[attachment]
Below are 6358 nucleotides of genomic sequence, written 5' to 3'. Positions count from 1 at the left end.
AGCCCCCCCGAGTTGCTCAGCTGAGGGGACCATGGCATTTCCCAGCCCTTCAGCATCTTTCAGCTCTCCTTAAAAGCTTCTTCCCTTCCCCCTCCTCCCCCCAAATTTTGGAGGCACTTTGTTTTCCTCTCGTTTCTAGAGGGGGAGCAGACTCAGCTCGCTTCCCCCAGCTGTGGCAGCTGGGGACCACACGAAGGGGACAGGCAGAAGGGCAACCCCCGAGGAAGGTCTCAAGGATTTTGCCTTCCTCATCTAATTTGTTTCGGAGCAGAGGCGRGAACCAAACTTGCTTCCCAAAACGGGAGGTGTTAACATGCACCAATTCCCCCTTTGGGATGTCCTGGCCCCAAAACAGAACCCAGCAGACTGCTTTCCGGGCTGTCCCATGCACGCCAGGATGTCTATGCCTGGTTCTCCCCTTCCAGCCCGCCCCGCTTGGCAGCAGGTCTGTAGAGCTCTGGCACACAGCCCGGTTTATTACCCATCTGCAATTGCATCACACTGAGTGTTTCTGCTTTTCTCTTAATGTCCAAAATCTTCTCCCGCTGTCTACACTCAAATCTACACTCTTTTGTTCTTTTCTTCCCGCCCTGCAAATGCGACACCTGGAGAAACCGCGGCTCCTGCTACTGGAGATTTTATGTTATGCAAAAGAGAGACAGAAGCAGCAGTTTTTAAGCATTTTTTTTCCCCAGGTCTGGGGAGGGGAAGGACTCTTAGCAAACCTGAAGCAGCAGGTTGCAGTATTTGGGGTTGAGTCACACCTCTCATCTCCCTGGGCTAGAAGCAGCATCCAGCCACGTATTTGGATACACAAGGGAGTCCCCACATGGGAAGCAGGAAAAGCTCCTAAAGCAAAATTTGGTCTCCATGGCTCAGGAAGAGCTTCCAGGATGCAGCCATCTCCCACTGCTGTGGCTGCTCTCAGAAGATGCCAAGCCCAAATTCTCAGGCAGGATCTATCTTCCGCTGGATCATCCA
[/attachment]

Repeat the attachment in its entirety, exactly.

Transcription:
Below are 6358 nucleotides of genomic sequence, written 5' to 3'. Positions count from 1 at the left end.
AGCCCCCCCGAGTTGCTCAGCTGAGGGGACCATGGCATTTCCCAGCCCTTCAGCATCTTTCAGCTCTCCTTAAAAGCTTCTTCCCTTCCCCCTCCTCCCCCCAAATTTTGGAGGCACTTTGTTTTCCTCTCGTTTCTAGAGGGGGAGCAGACTCAGCTCGCTTCCCCCAGCTGTGGCAGCTGGGGACCACACGAAGGGGACAGGCAGAAGGGCAACCCCCGAGGAAGGTCTCAAGGATTTTGCCTTCCTCATCTAATTTGTTTCGGAGCAGAGGCGRGAACCAAACTTGCTTCCCAAAACGGGAGGTGTTAACATGCACCAATTCCCCCTTTGGGATGTCCTGGCCCCAAAACAGAACCCAGCAGACTGCTTTCCGGGCTGTCCCATGCACGCCAGGATGTCTATGCCTGGTTCTCCCCTTCCAGCCCGCCCCGCTTGGCAGCAGGTCTGTAGAGCTCTGGCACACAGCCCGGTTTATTACCCATCTGCAATTGCATCACACTGAGTGTTTCTGCTTTTCTCTTAATGTCCAAAATCTTCTCCCGCTGTCTACACTCAAATCTACACTCTTTTGTTCTTTTCTTCCCGCCCTGCAAATGCGACACCTGGAGAAACCGCGGCTCCTGCTACTGGAGATTTTATGTTATGCAAAAGAGAGACAGAAGCAGCAGTTTTTAAGCATTTTTTTTCCCCAGGTCTGGGGAGGGGAAGGACTCTTAGCAAACCTGAAGCAGCAGGTTGCAGTATTTGGGGTTGAGTCACACCTCTCATCTCCCTGGGCTAGAAGCAGCATCCAGCCACGTATTTGGATACACAAGGGAGTCCCCACATGGGAAGCAGGAAAAGCTCCTAAAGCAAAATTTGGTCTCCATGGCTCAGGAAGAGCTTCCAGGATGCAGCCATCTCCCACTGCTGTGGCTGCTCTCAGAAGATGCCAAGCCCAAATTCTCAGGCAGGATCTATCTTCCGCTGGATCATCCA